Framing Questions Essential Question: How are plants and animals essential to the environment? Unit Question 1: How do animals adapt to change in the environment? Content Question 1: What types of environmental changes take place? Unit Question 2: How do plants help animals survive? Content Question 2: What do plants need to grow?
Summary In this unit students will learn why plants and animals are essential for our environment. Also students will learn what animals need to survive and how they find shelter when needed. During this unit we will do an experiment to see how a plant grows from a seed. Students will be able to explain how differents parts of plants and will be able to see the life cycle of a seed to a plant.
My Role As the teacher I will help guide the students when we come to the experiment. I will show them the appropriate way to water and take care of their plant. I will help them understand what our book is saying about the animals habitats and their survival skills.
Your Role as a Parent When your child comes home from school this week I will have a worksheet each day. This worksheet will contain either questions to answer or pictures to match on the topic we discussed in class. Your role as a parent is just to make sure that your child has completed these assignments before the next days class.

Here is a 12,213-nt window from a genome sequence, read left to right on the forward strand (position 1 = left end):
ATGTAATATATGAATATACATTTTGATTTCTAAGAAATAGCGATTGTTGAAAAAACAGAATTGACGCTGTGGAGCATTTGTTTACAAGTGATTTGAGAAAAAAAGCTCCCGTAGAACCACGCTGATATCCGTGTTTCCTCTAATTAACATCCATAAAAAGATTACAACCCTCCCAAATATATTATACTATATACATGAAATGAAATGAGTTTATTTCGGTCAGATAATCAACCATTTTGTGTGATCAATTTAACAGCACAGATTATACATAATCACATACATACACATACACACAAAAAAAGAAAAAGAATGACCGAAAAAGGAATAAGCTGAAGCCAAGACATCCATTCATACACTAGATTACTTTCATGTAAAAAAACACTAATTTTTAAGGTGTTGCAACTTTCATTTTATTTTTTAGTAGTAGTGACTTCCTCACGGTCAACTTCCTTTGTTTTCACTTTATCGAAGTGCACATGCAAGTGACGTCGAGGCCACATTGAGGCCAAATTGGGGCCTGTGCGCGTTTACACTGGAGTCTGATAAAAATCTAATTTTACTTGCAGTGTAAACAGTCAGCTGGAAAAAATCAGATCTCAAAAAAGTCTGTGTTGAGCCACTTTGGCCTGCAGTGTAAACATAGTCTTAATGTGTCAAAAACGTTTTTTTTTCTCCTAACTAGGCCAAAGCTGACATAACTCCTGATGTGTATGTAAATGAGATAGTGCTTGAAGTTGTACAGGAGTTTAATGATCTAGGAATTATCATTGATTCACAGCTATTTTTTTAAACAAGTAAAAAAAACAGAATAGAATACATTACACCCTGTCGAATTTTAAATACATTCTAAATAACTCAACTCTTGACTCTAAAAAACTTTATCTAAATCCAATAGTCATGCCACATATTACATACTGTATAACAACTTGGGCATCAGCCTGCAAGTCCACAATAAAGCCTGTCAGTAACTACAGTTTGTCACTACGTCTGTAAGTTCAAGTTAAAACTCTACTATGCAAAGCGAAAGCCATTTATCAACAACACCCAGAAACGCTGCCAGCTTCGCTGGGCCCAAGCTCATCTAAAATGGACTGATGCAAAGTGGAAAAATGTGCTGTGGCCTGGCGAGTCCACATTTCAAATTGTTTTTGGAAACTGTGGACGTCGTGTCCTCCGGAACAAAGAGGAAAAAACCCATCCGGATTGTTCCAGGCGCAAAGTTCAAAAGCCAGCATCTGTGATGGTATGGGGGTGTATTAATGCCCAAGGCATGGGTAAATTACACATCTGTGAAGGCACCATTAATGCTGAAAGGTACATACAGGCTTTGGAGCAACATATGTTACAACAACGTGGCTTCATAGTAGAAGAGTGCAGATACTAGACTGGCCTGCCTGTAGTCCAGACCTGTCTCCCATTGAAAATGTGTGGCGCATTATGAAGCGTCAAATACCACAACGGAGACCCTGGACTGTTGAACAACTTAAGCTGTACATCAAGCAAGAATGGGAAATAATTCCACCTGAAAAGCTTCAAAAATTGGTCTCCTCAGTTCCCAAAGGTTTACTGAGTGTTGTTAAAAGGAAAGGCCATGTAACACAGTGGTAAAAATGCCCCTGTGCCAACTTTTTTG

Your Childs Role Your children will need to be able to retain the information that is being given to them this unit. We will be having an assessment at the end of it. If your child has questions on anything that we go over, it is their duty to ask until they understand. They will also need to remember to water their plant everyday and to record the changes that happen over this time.
Benefits of the Unit Benefits from this unit that your child will receive is the basic knowledge of how plants and animals survive in the environment. Students will be able to explain how different parts of plants and will be able to see the life cycle of a seed to a plant. Students will be able to identify that mammals have hair, some animals are larger than others, etc.
Standards Identify the relationship of structure to function in plants, including roots, stems, leaves, and flowers. Identify characteristics of animals, including behavior, size, and body covering
PBL Project-Based Learning is a hands on approach for students. It's more than just reading and doing assignments from a textbook, it's doing projects more often than worksheets. Students deal with real world problems, work within their community, and develop communication skills by working closely with their fellow students. PBL also has students working with all kinds of different technology such as the internet, interactive whiteboards. I will bring the internet into my classroom so that my students will be able to broaden their education for project done in our class.
Contact Information Kathleen Pletcher Kpletcher@hhs.edu Telephone-(256)483-9768